Last October 20, Nintendo caught the gaming world by surprise with the first trailer of their upcoming hybrid game console, the Switch. Formerly known by its code name, the NX, the Switch has, for quite some time now, been rumored to be the next-generation Nintendo console which hybridizes a home and a handheld game console. With the release of the trailer, these rumors have been proved to be true.
Based on the said trailer, the Nintendo Switch consists of the main tablet-like “Switch Console”, and a “Switch Dock” which connects to a television/monitor and a power supply for charging. As for controls, the Switch features the Joy-Con controller system which comprises of two controllers that can be used in several ways. The controllers can be: attached to the Switch console’s sides, used separately in each hand (like the Wii + Nunchuck controllers), attached to a grip (which can make it look and function much like a gamepad), and as separate controllers for two players.
The Switch looks quite promising; it may not be as revolutionary as the Wii and its motion controls, but it has a much easier to understand concept compared to the Wii U. Though Nintendo has been struggling in the home console market, they’ve always been dominant in the handheld console segment (only the PSP has come close in terms of market share), so combining these two lines may help Nintendo find their groove back.
But there is an element of risk involved in this “all-eggs-in-one-basket” approach, as if this doesn’t work out well, they could lose out even more of their market share. However, it won’t be the end for Nintendo if the Switch fails, as they can just make a next-gen 3DS and shift their focus to handhelds. Surely though, Nintendo needs to take a risk if they want to bounce back from their rather disappointing current-gen Wii U. But for the Switch to succeed, it must address a few key factors.
Firstly, the Switch must balance great gaming performance on-the-go while having an acceptable battery life. As for performance, the device is powered by a custom Tegra processor from NVIDIA. According to NVIDIA:
The high-efficiency scalable processor includes an NVIDIA GPU based on the same architecture as the world’s top-performing GeForce gaming graphics cards.
We’ve optimized the full suite of hardware and software for gaming and mobile use cases. This includes custom operating system integration with the GPU to increase both performance and efficiency.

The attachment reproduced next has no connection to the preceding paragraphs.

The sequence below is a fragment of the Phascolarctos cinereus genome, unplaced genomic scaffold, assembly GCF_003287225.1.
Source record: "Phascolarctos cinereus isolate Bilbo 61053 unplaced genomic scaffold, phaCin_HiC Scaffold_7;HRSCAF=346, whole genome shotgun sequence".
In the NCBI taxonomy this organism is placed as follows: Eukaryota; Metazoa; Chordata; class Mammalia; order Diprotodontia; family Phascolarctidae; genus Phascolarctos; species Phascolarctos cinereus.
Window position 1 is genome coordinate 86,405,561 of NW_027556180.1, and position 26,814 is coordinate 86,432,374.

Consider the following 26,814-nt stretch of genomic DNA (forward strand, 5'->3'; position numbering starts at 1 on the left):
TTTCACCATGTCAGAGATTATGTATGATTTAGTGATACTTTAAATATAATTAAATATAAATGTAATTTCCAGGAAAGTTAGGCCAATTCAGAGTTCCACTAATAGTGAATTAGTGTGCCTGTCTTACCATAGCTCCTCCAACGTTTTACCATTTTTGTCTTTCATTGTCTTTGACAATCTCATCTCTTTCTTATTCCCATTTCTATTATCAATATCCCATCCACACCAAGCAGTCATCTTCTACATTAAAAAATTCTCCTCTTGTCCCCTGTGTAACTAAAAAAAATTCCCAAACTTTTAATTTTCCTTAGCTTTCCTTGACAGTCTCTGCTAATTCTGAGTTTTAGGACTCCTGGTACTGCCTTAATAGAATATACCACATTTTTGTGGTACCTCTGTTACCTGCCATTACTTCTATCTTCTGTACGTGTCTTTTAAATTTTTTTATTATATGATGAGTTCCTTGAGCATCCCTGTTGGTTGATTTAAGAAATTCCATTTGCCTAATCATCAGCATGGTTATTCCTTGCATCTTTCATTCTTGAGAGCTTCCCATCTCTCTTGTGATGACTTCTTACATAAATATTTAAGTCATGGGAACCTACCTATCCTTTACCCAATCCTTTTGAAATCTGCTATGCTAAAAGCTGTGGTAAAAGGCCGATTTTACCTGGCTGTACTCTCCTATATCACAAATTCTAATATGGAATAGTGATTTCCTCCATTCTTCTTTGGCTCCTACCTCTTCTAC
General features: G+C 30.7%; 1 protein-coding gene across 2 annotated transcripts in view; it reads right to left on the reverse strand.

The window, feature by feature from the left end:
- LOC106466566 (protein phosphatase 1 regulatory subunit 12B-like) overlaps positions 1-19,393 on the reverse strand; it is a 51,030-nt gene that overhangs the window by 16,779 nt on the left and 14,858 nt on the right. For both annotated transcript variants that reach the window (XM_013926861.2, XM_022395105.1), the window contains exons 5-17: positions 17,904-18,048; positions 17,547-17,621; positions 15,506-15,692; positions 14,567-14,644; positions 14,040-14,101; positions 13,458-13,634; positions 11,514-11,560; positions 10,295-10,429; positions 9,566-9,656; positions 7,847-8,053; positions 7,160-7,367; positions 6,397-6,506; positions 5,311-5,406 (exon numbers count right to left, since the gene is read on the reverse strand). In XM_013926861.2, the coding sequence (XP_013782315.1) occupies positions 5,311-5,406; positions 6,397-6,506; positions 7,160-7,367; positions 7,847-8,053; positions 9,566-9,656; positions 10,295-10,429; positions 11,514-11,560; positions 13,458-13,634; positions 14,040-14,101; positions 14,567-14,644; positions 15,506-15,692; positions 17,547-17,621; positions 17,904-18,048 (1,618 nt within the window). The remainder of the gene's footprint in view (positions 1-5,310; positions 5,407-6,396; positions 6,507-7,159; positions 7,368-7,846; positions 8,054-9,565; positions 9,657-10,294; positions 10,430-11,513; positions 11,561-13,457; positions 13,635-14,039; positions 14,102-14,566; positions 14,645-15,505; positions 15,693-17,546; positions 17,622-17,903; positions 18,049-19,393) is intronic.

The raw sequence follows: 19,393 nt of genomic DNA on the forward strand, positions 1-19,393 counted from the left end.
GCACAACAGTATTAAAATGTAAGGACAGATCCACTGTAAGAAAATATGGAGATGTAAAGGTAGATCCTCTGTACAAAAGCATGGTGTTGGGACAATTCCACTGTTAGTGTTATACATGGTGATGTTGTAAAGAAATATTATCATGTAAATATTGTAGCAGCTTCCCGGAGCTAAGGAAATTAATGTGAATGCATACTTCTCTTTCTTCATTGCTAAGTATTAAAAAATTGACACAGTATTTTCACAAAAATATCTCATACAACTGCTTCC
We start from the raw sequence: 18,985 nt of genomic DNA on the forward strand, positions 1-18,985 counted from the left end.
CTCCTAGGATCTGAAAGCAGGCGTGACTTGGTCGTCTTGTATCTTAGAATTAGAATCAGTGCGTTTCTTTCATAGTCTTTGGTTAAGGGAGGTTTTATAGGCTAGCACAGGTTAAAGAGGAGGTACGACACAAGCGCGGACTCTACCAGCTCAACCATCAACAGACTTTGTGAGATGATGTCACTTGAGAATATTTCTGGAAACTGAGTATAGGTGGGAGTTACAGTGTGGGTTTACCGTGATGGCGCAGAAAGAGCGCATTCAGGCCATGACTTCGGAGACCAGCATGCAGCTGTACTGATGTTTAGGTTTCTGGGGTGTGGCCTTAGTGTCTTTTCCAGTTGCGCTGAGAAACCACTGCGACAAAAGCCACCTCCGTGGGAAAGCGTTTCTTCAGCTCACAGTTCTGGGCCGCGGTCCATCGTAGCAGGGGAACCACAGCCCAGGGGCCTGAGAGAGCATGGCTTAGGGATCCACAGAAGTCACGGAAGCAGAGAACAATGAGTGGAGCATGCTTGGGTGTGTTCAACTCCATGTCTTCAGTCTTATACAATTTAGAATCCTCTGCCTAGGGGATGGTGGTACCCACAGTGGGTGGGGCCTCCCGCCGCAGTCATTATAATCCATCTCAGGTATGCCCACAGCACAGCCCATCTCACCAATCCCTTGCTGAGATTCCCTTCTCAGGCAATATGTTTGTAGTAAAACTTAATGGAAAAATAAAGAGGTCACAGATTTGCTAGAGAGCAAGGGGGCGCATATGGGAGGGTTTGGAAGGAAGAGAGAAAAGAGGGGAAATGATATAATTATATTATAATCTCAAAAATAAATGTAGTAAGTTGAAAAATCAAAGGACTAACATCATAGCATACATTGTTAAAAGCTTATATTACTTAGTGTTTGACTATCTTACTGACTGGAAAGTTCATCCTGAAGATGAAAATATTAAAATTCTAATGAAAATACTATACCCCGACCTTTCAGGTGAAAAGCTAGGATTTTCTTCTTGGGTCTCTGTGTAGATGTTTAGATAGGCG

It’s important that the Tegra processor delivers on what is promised when it comes to power and efficiency, as it has been confirmed that the Switch dock has no GPU of its own to boost performance of the console when docked (a la the Razer Core). If the Switch, with NVIDIA’s Tegra, manages to be efficient enough to run for a number hours while having enough power to play a game like Skyrim, then Nintendo would have a winner on their hands. But of course, the Nintendo Switch won’t be successful with Skyrim alone, it must have a healthy games library, consisting of both first and third party titles.
Nintendo’s first-party games have always been of high quality and held in high regard; the upcoming Zelda game (Breath of the Wild), and the seemingly-new Mario game shown during the trailer, will surely attract Nintendo fans in the droves. Third-party titles for Nintendo consoles on the other hand, leave a lot to be desired. In response, Nintendo has announced that numerous developers (such as Activision, Bethesda, EA, etc.) have pledged their support for the Switch, but we’ve heard the same thing before (ehem, the Wii U launch).
The worst-case for the Switch is that developers at first would produce lackluster ports and some one-off games tailored for the system (like ZombiU for example), but then would slowly withdraw support. If Nintendo play their cards right, they can court developers to make high-quality games tailored to the system, be they singleplayer or multiplayer.
With the proper hardware and an extensive games library, the Switch will likely be a console worth considering. But if the Switch comes with the clunky Nintendo Network used by the Wii and the Wii U, then it might turn off a lot of people interested.
A revamp of the online system has been voiced by fans for quite some time now. And while the Wii U did remove the often-useless friend code system of the Wii, it still lacks several functions that are found in competing systems. Not to mention the general slowness during multiplayer gameplay. Multiplayer has never been a strong suit of Nintendo, but they must adapt if they want the Switch to succeed.
There are still several factors that weren’t discussed, such as; if the Joy-Con’s sliding mechanism will hold well after repeated usage, or if there will be any backwards-compatibility support for previous Nintendo consoles. We won’t know for sure until Nintendo releases more information, which they will do only next year. What’s left for us to do now is to speculate.
So, is the Switch a good move? I believe it is, the idea is creative, refreshing, and hasn’t been done before this extensively. If Nintendo manages to address the factors mentioned above, they can likely have a hit. It remains to be seen if this niche they have targeted can prove to be successful in the long run, as gaming today seems to move more towards Virtual-Reality. But if there’s any gaming company that can pull-off a console such as the Switch, it’s Nintendo.